Fenestration: Seismic Shake Tests
Revealing the Future of Inter-Story Drift Design & Code Requirements
by Rich Rinka, FGIA technical manager, Fenestration Standards & United States Industry Affairs
(Editor’s Note: Rich Rinka began his career with the Fenestration and Glazing Industry Alliance in 2012. He oversees the development of fenestration standards and provides representation at other industry organizations’ meetings to help keep our members informed.)
A unique test site is conducting seismic shake table tests in San Diego, California, the findings of which, once completed, are expected to influence future editions of various building code requirements. At ten stories tall, the Natural Hazards Engineering Research Infrastructure (NHERI) TallWood Project shake table test is the largest test of its kind.
“My team is leading an effort to test exterior façades as part of a test of this timber building,” said Dr. Keri Ryan, University of Nevada-Reno, who is a co-investigator of the project, which began in 2016. The construction of the building itself started in July. “The main focus is its seismic resilient timber rocking walls, built with massive timber panels.”
Lothar Erkens, engineer at Winco Window Company, who donated windows to the project, described this test’s significance to the fenestration industry. Because the testing includes non-structural elements, the industry can gain insight into the performance of glass installation methods, trim, and window frame configurations and the failure modes to be expected in case of an earthquake, Erkens explained. “Currently, engineers check for clearances to accommodate inter-story drift and inter-story lift, primarily to limit damage to the glazing infill of fenestration products,” said Erkens. “We will be evaluating our windows for functionality post-shake, the partners of the fire-resistant curtain wall will evaluate the performance of the fire-resistant infill within their system and between the curtain wall system and the wall or walls.”
Ryan and her research team anticipate the building can go through large earthquakes with very little damage. The exterior façade is made up of four sub-assemblies at the base of the building, all of which are attached to the main wood frame structure. The sub-assemblies are detailed for drift compatibility, by providing horizontal and vertical joints. “None of this has been tested in this way before,” said Ryan. The first three sub-assemblies feature cold-formed steel (CFS) framing with exterior aluminum composite finish and windows, while the fourth is a curtain wall.
• CFS 1: This sub-assembly is platform framed with horizontal drift joints at the top of the wall. “Slip is intended to occur between those two tracks,” said Ryan. “The corner uses special joints that expand. We have the joint on two of the three stories.”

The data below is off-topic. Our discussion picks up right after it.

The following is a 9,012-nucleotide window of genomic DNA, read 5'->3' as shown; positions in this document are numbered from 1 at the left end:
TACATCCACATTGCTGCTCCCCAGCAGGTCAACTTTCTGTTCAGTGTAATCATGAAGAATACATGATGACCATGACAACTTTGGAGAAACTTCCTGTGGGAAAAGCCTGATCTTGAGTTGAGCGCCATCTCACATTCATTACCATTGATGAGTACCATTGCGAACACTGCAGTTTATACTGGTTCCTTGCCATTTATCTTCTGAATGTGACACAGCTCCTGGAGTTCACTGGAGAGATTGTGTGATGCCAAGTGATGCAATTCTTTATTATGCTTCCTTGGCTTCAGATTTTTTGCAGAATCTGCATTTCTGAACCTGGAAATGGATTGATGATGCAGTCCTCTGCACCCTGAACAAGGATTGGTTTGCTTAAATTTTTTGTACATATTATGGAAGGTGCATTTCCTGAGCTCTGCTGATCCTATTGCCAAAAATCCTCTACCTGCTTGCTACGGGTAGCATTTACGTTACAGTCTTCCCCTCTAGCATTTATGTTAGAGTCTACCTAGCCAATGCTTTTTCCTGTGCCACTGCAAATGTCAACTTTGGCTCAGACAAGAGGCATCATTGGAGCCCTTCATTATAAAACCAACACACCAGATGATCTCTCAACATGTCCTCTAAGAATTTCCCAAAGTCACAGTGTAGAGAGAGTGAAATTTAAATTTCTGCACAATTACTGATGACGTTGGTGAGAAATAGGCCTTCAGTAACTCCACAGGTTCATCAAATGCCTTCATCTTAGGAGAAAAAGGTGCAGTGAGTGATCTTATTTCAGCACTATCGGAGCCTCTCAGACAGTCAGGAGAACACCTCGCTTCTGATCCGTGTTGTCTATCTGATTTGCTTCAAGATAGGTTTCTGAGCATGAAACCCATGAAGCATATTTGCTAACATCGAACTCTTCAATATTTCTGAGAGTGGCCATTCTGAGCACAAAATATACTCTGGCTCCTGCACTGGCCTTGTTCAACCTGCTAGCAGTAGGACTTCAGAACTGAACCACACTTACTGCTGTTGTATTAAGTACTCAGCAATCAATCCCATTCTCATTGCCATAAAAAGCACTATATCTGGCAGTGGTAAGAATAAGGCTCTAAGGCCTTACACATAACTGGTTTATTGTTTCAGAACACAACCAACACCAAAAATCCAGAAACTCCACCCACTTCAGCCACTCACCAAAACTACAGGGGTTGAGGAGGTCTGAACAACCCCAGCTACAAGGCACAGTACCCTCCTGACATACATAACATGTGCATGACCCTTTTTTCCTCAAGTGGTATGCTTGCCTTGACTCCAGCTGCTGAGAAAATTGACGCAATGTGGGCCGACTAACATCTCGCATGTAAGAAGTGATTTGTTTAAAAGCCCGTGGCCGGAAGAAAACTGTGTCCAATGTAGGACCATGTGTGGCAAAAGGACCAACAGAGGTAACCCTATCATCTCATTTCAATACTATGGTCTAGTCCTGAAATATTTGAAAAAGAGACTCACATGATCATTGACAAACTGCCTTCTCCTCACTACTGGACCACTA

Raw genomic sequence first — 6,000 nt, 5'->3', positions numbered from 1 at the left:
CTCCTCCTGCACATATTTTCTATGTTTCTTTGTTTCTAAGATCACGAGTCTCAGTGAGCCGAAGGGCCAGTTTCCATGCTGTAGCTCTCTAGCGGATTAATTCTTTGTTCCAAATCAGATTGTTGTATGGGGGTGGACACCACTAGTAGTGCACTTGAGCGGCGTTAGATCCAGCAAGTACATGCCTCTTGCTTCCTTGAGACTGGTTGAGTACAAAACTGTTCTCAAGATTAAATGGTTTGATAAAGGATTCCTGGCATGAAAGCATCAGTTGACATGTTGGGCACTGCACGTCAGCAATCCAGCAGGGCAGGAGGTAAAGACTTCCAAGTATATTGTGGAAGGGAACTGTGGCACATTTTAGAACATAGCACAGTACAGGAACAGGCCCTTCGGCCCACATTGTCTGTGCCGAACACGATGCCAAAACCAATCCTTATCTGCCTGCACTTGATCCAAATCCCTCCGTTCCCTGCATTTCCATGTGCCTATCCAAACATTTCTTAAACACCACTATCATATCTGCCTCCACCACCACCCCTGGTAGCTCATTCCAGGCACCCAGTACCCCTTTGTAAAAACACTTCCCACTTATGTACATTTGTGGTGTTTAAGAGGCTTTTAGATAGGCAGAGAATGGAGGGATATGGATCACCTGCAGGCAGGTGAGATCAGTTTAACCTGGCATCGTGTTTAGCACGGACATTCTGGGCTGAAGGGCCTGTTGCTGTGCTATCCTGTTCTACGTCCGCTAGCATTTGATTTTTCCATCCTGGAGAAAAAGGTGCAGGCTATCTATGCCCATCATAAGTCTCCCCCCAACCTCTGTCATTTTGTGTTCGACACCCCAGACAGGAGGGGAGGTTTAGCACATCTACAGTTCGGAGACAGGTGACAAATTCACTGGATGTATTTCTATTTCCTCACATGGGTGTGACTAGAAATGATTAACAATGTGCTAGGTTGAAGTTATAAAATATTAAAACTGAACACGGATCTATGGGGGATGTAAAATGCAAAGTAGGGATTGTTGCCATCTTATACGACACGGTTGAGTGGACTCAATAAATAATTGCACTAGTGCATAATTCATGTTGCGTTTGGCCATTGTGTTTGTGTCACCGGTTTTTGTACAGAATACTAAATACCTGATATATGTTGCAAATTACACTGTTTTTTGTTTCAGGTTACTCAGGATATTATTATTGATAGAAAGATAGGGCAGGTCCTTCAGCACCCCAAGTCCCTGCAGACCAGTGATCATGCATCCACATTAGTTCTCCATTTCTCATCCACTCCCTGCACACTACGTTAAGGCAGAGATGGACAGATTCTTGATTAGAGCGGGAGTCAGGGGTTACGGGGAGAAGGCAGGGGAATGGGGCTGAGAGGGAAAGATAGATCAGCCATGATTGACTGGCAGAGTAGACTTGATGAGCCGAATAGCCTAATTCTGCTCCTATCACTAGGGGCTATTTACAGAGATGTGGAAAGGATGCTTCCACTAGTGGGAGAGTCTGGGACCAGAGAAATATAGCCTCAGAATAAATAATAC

• CFS 2: This sub-assembly is bypass framed with drift clips that allow the studs to slip relative to its diaphragm. “In this one, we expect the floors to move, and the walls should basically stay straight,” said Ryan. “At the corner, we expect up to 10” of drift to be accommodated.”
• CFS 3: Featuring spandrel units with ribbon windows, this sub-assembly also has slip joints at the top of the windows, between the window and the spandrels, while the spandrel framing is fixed to the diaphragm.
• CFS 4: This final sub-assembly is a finished, fire-rated glass curtain wall assembly whose glass rotates within its frame. It has steel mullions and 1-1/16” of thick fire-rated glass and was framed on site.
“In most cases, we don’t expect the windows to be subjected to a lot of drift,” said Ryan, with the exception of the corner window units on CFS 3. The site boasts 700 sensors and approximately 60 video cameras. Tests are being conducted over the course of four weeks, starting with a low level of shaking and building up to larger earthquakes through design level shaking to maximum considered earthquake. “We plan to scale up from low level drifts up to 2% inter-story drift,” Ryan said. “Some of the input motions will have peak acceleration over 1g.”
William Roser, a research student at University of Nevada-Reno working on the project, shared some predictions for the test. “We are modeling the structure to predict the responses during the test,” Roser said. “As we change the design of the building and the mass of the building itself, that has caused our expected drift to be different from original drifts. The drifts are not quite as high as originally predicted.”
Ryan added that the team will adjust accordingly if the model is too conservative. Multi-camera streaming of the construction site can be seen online at http://nheri.ucsd.edu. To learn more, visit http://nheritallwood.mines.edu/.